“Go with your gut.”
Based on the idea that your first instinct is usually the best, this classic idiom gets thrown around all the time--tossed out in times of uncertainty when those “right decisions” have not yet fully presented themselves. But sometimes this “gut philosophy” might not be the best option, according to Nobel Laureate Daniel Kahneman.
Author of Thinking, Fast and Slow, Kahneman sat down with Inc. Editor in Chief Eric Schurenberg earlier this year and explained--in a six part video series--the cognitive processes and pitfalls people face in the decision-making process--including when “going with your gut” can lead you astray.
“I think most of us think that we have reason for what we are doing-- but in fact, we are doing what we are doing very largely because of reasons that we are not necessarily completely aware of,” says Kahneman.
So whether you decide things fast or slow, it's worth at least understanding some of what's behind your mind's work. Here are some takeaways from Kahneman’s interview:
Don’t mistake random events for causes.
According to Kahneman, when events take place, it is our instinct to write stories surrounding those events. We naturally create causal relationships that may not actually exist to make sense of what has happened.
“That is something that will happen because there is this search for causes,” says Kahneman. “Our memory constructs casual stories on the fly and it does that without intention.”
Know that what you see is not all there is.
“We tend not to look for what we don’t see. We construct stories out of evidence that is very slight, very partial and could be biased but we make the best story possible,” says Kahneman.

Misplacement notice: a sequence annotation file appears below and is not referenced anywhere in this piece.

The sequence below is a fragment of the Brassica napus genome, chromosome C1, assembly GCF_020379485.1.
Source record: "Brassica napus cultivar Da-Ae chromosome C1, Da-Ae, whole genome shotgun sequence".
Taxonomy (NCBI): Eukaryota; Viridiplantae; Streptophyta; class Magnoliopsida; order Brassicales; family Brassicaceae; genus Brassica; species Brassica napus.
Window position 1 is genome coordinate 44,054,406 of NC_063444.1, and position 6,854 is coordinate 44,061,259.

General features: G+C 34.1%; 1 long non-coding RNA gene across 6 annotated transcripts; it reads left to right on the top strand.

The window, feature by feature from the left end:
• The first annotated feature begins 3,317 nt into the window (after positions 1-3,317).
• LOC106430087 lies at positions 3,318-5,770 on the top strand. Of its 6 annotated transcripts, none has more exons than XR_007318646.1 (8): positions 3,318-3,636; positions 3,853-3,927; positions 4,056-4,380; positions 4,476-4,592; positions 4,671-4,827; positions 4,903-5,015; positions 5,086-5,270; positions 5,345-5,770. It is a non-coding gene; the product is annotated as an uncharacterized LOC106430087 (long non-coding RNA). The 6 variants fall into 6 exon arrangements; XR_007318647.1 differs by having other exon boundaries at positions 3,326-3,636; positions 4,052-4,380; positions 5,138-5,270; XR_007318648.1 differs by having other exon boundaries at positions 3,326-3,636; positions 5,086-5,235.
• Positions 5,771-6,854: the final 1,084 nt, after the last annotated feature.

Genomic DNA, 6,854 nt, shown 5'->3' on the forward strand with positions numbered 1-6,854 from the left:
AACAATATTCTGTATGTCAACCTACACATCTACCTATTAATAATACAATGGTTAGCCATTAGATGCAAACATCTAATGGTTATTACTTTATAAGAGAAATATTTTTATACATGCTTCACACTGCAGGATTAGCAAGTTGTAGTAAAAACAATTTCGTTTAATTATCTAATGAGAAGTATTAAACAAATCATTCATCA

People have a tendency to accept that what they know is all there is, and make decisions prematurely without spending the time to learn more.
“Its not necessarily that we don’t like to work but when there are two ways of doing two things--one easy and one hard--we naturally gravitate to the easy way,” Kahneman adds. “So the bias toward finding the easy way means that sometimes we pick the easy way and we get the wrong answer. “
Use anchoring to your advantage.
Kahneman suggests using a concept typically used in negotiations referred to as anchoring. For example, in a manufacturing negotiation, someone could set a price off the bat that might be arbitrary but regardless that initial price could then set the tone for the rest of the negotiation.
Kahneman advises you to use anchoring to your advantage by making the first move. If you can’t he instructs that you force their offer off the table.
“I used to teach my students that if there is a number [someone shares] that is sort of outrageous to make a scene just to wipe it out and start from a more reasonable number,” says Kahneman. “Often in more or less serious negotiations we can’t help but feel that the other side has some kind of reason for the number that they put up and that is how we get anchored, you need to discredit that number.”
Personal equals impact.
The mind uses a shortcut--the availability bias--where it reaches for the memory or impression that had the greatest impact or was the most recent. Kahneman stresses that when you tell personal stories, they will make a stronger impact.
“When you describe that the probability of dying from a drug is .01 percent, there really is no impact, but when you say one person in 1000 when treated with this drug will die. It is the same information, the same number--but one of them is easier to visualize and if it is easier to visualize it is going to have a much greater impact," he says.
Don’t be fooled by outliers.
In every body of data, there will be outliers--or regression to the mean. According to Kahneman, when people are in system one they don’t consider outliers, so it is important to slow down recognize if an occurrence is an example of regression to the mean or if it is a reasonable reflection of the sample.
“Regression to the mean is about particular observations so if you see someone makes a brilliant impression in an interview--it’s likely that they are less brilliant than that. If a fund does extraordinarily well one year--hang on. If a CEO has a terrible year--wait. It might be better than that,” says Kahneman. “That’s regression to the mean and we really don’t tend to do that. We see a CEO stumbling in his first year and we get very pessimistic--more than we should be.”